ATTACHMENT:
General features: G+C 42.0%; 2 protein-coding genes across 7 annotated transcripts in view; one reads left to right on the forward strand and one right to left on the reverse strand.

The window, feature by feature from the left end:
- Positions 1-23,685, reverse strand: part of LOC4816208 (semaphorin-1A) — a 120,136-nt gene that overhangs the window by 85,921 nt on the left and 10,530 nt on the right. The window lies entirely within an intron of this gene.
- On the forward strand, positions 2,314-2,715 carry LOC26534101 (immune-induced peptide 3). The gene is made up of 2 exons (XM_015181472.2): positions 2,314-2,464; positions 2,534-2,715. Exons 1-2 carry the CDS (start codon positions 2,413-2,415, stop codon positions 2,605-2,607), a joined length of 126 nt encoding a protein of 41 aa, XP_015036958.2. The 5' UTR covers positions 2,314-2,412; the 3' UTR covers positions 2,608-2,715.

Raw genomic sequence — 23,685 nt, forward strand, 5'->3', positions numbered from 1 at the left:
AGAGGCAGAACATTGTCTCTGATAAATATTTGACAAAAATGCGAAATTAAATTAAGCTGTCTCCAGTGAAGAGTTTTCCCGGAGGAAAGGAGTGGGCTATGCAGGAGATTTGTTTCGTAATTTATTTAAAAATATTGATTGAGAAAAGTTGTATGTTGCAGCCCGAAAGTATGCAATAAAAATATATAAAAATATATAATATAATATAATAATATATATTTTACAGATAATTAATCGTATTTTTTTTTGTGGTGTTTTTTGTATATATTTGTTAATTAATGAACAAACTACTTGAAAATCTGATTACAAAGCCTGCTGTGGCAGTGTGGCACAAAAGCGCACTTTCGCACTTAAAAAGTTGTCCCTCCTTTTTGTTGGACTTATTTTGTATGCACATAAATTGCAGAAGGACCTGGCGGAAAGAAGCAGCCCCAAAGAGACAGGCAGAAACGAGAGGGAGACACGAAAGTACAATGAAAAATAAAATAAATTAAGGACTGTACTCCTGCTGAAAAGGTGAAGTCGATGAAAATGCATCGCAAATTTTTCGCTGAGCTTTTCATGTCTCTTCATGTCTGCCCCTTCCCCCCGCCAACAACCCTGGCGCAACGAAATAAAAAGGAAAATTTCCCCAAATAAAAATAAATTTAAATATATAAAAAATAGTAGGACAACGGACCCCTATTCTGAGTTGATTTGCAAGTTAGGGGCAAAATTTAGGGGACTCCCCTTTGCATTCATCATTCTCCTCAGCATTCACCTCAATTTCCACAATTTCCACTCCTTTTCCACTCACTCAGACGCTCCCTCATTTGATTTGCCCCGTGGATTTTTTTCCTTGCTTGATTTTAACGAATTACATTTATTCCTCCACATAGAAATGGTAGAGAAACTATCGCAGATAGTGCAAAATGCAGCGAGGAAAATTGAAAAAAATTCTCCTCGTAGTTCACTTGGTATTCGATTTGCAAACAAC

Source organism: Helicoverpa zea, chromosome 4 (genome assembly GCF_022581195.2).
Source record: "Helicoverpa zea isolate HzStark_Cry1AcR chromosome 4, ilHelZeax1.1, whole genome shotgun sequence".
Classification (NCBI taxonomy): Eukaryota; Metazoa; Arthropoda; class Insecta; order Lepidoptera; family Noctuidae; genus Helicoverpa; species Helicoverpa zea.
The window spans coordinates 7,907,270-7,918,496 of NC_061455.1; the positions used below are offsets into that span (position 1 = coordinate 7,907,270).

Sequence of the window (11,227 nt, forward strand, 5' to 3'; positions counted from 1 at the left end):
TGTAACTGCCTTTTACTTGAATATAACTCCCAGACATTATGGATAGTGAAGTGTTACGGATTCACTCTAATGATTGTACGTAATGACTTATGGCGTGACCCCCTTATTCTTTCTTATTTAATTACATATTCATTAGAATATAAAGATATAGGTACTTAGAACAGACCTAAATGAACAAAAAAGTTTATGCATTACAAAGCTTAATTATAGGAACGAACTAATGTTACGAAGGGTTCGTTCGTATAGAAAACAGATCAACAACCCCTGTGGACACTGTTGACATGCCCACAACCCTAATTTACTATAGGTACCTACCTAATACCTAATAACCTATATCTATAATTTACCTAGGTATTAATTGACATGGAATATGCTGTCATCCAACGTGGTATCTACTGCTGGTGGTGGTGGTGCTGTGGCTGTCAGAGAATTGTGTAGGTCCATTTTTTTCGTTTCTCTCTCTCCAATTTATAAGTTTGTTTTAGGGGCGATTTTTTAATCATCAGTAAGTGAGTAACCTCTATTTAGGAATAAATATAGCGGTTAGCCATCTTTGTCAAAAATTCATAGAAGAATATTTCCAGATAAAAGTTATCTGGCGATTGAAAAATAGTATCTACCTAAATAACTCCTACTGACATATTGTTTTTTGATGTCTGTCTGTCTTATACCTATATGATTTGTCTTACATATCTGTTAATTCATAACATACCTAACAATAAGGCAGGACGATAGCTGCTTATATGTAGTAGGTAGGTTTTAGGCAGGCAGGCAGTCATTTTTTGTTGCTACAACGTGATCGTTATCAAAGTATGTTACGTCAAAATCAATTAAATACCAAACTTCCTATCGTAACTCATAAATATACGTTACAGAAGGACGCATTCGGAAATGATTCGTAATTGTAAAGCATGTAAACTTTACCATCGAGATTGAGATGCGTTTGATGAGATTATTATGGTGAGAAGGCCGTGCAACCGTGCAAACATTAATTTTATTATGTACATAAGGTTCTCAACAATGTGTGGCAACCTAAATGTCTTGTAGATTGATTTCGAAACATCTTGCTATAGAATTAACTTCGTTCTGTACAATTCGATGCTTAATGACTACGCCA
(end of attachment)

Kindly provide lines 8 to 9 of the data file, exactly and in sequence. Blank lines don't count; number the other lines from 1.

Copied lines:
Source record: "Helicoverpa zea isolate HzStark_Cry1AcR chromosome 4, ilHelZeax1.1, whole genome shotgun sequence".
Classification (NCBI taxonomy): Eukaryota; Metazoa; Arthropoda; class Insecta; order Lepidoptera; family Noctuidae; genus Helicoverpa; species Helicoverpa zea.